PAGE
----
Ladies, gentlemen… ready your pitchforks.

  3. Ted Heistman | Dec 5, 2013 at 2:10 pm |

    I don’t think everyone is interested in putting up with being a peasant. I really think once the American dream dies fewer and fewer people will simply stay in line.

    • Many may not realise that they are a peasnat or akin to being one.

      • Simon Valentine | Dec 5, 2013 at 5:39 pm |

        it is good to be ki-*consumed*

        heil the emperor’s new emperor!
        heil the mouseman’s new cheese wagon maze trails!
        heil the alchemist’s apothecarian domicile!
        heil!

    • It’s an interesting question: how bad do things have to get before enough people wake up and demand justice?
      I’m pretty sure TPTB are betting they can continue their relatively unhampered vampirism for as long as they like. Hopefully they are in for a rude awakening. Then again, the US public pretty fucking stupid, so who knows.

      • Consumerism may distract from a realisation by providing a feeling of being a gots, but the real gots surely do gets.

        • Ted Heistman | Dec 5, 2013 at 5:01 pm |

          There’s the rub. Its hard to be distracted by consumerism if you can’t afford shit.

          • Being homeless, or near at times, transformed my perceptions on things. The best Snickers bar I ever ate was after not being able to afford candy for a long time.

            It’s like solaris (the book or movie). If you always have what you most want, then that act of always having makes you unhappy.

  4. Ted Heistman | Dec 5, 2013 at 2:29 pm |

    I think this counter culture of DIY and home gardens and homesteading, recycling, has the potential for cutting this feudal dynamic out of the loop. Or maybe it will support it in some ways. Not sure but frankly I don’t see people really admiring silicon valley billionaires all that much, like peasants admire royalty. Its mostly a hidden world they live in these new potentates.

  5. DeepCough | Dec 5, 2013 at 5:28 pm |

    Well, we can’t have a Future Renaissance without a Future Dark Age, now can we?

  6. Simon Valentine | Dec 5, 2013 at 5:35 pm |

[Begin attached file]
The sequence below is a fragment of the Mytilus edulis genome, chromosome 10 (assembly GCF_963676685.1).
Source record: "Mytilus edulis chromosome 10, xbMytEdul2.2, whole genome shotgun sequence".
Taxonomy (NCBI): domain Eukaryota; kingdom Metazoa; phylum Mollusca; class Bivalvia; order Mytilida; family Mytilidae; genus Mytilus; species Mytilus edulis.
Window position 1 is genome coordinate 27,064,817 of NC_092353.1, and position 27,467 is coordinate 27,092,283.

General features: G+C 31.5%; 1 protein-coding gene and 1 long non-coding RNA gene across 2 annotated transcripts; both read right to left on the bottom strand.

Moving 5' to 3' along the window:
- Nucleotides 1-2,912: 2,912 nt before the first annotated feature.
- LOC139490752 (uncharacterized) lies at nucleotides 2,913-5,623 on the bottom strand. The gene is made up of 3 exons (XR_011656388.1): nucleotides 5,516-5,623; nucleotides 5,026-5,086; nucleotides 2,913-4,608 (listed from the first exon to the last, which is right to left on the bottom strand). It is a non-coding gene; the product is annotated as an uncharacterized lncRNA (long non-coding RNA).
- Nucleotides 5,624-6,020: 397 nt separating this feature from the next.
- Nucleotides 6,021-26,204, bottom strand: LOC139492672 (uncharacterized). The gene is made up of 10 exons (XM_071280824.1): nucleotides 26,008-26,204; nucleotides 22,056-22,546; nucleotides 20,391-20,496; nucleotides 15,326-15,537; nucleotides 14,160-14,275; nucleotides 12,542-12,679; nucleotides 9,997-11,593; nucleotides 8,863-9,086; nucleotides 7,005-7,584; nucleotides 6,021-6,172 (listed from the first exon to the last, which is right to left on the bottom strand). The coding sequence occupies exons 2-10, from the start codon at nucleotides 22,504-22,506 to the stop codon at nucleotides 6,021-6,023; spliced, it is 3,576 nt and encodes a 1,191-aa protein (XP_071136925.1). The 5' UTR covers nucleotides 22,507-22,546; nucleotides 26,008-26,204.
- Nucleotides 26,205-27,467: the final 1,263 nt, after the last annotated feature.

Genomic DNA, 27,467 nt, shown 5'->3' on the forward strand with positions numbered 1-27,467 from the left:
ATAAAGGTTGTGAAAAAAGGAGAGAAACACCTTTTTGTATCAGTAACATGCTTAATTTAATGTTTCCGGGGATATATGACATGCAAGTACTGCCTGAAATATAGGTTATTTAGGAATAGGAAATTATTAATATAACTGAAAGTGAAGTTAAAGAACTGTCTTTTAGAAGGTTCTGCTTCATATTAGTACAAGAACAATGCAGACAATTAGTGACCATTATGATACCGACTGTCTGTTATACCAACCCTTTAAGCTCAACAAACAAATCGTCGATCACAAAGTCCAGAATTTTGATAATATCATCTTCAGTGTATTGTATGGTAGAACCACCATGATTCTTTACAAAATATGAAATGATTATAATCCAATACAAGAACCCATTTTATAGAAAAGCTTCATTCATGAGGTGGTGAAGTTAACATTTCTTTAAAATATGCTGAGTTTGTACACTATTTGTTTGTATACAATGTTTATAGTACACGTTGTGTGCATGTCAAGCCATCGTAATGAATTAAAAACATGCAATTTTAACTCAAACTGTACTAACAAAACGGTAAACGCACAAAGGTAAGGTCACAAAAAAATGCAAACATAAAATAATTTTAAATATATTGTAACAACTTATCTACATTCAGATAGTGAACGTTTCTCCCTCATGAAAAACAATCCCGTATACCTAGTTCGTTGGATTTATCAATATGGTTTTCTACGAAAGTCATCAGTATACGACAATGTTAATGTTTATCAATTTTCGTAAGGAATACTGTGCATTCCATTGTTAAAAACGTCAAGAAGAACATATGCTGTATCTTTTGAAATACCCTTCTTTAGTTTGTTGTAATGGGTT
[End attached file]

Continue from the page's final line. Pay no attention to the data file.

includes the assumption that technology will not outpace human capability and capacity to manage it (that computer won’t become a species)

    incorrect.

    what this is is an extrapolative interpretation of the current tech plateau (see steppe pyramid) ‘height’, given the morass that is the equilibria (steppe)

    see: millennium prize problems, the frankenstein father-master of the goose that laid the golden egg, and future iterations of the same god damn shi… shit, computer specia will save us from stupidity…

  7. Ron Chandler | Dec 6, 2013 at 10:43 am |

    Please! These ruminations by paid flacks touting the One Percenter wet dreams are so lame! Feudalism is over: it ain’t coming back. No technologically-advanced country will stay up with developments without a highly-educated workforce: they’ll have to be healthy too, and have a high degree of intellectual independence i.e. freedom from brainwashing, and from FEAR, currenlty oozing from Americans’ pores.
    Remember that ‘freedom’ concept? FDR wrote it into his Second Bill of (Economic) Rights. Dr Tarpley has mapped out the cycle, current phase started with Nixon, will end any time now.

    You Yanks are currently such soft wimps, you can’t even go out and shoot Blankfein and the Kochs. How lame is that? There’s a strike wave on, but you’re too deaf to notice. Syria has said no to Amerikan sadism by al-Qaeda proxies. Russia and the BRICS are gonna edge America out. Once it starts to bite, it’ll be lock and load time: Wall Street banksters will be fair game. Then you can have your Second American Revolution, and try catching up to half of the rest of the world. Best luck, and aim right!

  8. just the facts | Jan 1, 2014 at 2:37 pm |

    It also pints the error in using GDP as a proxy for the financial health of the nation. Because Zuckerberg added billions to the GDP at Facebook’s IPO doesn’t mean that we as a whole are wealthier.